Black Artists in America: From the Great Depression to Civil Rights 

October 17, 2021 – January 2, 2022
Presented by The Joe Orgill Family Fund for Exhibitions
Organized by The Dixon Gallery and Gardens 

Throughout the twentieth century, Black artists in the United States produced powerful works of art that described and expressed the joys, anxieties, social changes, economic upheavals, global conflagrations, and aesthetic concerns of the times during which they lived.  Through more than fifty paintings, sculptures, and works on paper, Black Artists in America: From the Great Depression to Civil Rights explores the various ways in which African American artists responded to the political, social, and economic climates of the United States from the 1930s into the 1950s. 

Black Artists in America begins with the collapse of the stock market in 1929 and the subsequent devastation of the American (and much of the world’s) economy. The Great Depression interrupted one of the most powerful aesthetic flowerings this country has ever produced, the Harlem Renaissance, and thrust many artists into poverty and hardship.  During this time, however, Black artists including Charles White and Hale Woodruff were an integral part of a new aesthetic development known as Social Realism, which rejected early modernism in favor of realistic imagery focused on issues important to the working class. 

With the outbreak of World War II, Black artists were called upon to use their creative talents in service to their country, despite racist policies within the American military.  Some of the most compelling visual commentaries on the American war experience were produced by Black artists such as Eldzier Cortor and Jacob Lawrence.  In the postwar years, many artists, including Elizabeth Catlett and Hughie Lee-Smith maintained a strong commitment to the power of figurative art to tell stories and make political statements, aesthetic decisions affected by the early civil rights struggles of the 1950s.  At the same time, new trends in American art placed Social Realism at odds with artists linked to the elevation of abstraction and non-representational art, including Charles Alston, Norman Lewis, and Walter Augustus Simon.  

Black Artists in America: From the Great Depression to Civil Rights is the first in a suite of three linked exhibitions and publications that will examine the African American experience in the visual arts through the last seventy years of the twentieth century.  The exhibition is comprised of works of art from public and private collections around the country, but there is a special emphasis on artists, including Vertis Hayes and Reginald Morris, who lived and worked in Memphis, helping to establish Memphis’ role in the development of Black American art.

Sponsored by First Horizon 

Horace Pippin, American (1888—1946), Holy Mountain, I, 1944; Oil on canvas; 30 ½ x 36 inches; Art Bridges, AB.2018.24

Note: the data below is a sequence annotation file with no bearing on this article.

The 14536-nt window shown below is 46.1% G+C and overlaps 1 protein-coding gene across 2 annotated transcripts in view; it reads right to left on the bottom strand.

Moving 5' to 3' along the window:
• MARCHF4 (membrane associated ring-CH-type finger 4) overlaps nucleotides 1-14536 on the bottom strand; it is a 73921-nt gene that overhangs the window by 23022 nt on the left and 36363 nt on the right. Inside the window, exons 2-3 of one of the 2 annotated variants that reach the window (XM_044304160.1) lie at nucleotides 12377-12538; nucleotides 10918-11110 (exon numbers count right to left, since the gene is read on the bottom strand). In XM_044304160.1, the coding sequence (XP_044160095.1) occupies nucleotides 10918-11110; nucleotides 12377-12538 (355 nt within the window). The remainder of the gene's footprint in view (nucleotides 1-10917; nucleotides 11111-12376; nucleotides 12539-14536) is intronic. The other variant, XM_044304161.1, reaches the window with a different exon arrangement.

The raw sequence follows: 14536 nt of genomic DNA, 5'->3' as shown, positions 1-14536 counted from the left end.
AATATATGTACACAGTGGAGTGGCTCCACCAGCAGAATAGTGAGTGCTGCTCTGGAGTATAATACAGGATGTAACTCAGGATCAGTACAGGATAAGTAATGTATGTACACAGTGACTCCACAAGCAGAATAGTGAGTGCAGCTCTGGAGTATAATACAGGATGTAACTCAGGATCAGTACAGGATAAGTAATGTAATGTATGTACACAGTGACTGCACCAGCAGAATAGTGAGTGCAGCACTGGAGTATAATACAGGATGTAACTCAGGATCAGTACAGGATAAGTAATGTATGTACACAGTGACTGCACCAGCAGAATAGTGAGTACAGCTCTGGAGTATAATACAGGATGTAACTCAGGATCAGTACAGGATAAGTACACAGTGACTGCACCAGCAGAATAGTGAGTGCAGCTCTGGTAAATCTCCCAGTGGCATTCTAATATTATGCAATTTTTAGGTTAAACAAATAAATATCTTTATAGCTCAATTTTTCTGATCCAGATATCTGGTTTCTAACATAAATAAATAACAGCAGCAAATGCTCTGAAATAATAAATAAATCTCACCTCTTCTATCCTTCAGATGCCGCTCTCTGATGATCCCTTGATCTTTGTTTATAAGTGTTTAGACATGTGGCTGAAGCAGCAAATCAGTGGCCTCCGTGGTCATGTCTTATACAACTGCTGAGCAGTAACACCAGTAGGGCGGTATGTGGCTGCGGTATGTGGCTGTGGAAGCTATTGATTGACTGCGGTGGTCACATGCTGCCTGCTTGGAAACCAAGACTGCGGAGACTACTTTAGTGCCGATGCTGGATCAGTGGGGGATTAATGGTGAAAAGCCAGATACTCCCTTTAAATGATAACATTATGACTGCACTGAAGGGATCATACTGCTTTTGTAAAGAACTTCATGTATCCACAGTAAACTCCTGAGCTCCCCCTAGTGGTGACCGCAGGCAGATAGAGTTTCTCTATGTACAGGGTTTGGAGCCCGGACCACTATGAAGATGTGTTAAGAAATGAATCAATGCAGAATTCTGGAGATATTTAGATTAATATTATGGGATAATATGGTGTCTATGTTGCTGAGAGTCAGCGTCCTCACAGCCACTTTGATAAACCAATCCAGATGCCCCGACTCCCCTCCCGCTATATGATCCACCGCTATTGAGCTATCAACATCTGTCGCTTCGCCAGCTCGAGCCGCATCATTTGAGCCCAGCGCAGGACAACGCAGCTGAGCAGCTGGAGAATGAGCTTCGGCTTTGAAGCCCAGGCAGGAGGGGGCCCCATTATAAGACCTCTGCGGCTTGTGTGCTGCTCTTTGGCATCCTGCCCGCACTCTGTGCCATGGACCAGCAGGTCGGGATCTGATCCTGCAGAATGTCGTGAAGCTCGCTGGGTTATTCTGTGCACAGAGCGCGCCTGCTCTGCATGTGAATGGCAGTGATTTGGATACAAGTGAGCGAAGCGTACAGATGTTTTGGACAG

Phillip R. Dotson 

October 3, 2021 January 2, 2022 
Malory/Wurtzburger Exhibition 

Mississippi native Phillip R. Dotson has been creating works of art that are alive with a colorful and lyrical energy for more than fifty years.  His paintings, which have been exhibited in museums across the country and published widely, reveal an eclectic mix of influences ranging from African sculpture to European surrealism.  Additionally, much of his work is informed by experiences growing up amidst the sights, sounds, and symbols of the American South.  Dotson has described his work as “looking to the future, guided by the past.”

Since 1972, Dotson has guided the art program at LeMoyne-Owen College, teaching nearly every aspect of art-making to generations of students, along with educating them on the rich history of African American art.  His constant exposure to young adults has lent a certain optimism to his work, amplified by his use of rich colors and bold contours.  Phillip R. Dotson is a retrospective examination of Dotson’s remarkable career, showcasing his early, brooding surrealist compositions to his brilliant more recent paintings.

Phillip R. Dotson, Summer Shade, and African Art


Borders: Steinunn Thórarinsdóttir

August 29, 2021 – April 23, 2022
On view in the gardens 

The work of Icelandic artist Steinunn Thórarinsdóttir returns to the Dixon this fall with more than twenty sculptures from her Borders series. The Dixon first presented the artist’s Horizons series in our gardens in 2009 to great success. Now, Thorarinsdottir’s remarkable figural works will animate the Dixon’s property again through Borders. The sculptures are presented in pairs, one cast-iron and one aluminum, either standing or seated and often placed as if they are in a silent conversation. Thorarinsdottir’s figures are at once familiar and otherworldly, and their quiet aura invites viewers to contemplate the ways in which all humans are connected, despite our outward differences.

STEINUNN THÓRARINSDÓTTIR, Borders, 2009-11; Cast iron and cast aluminum, Courtesy of the artist


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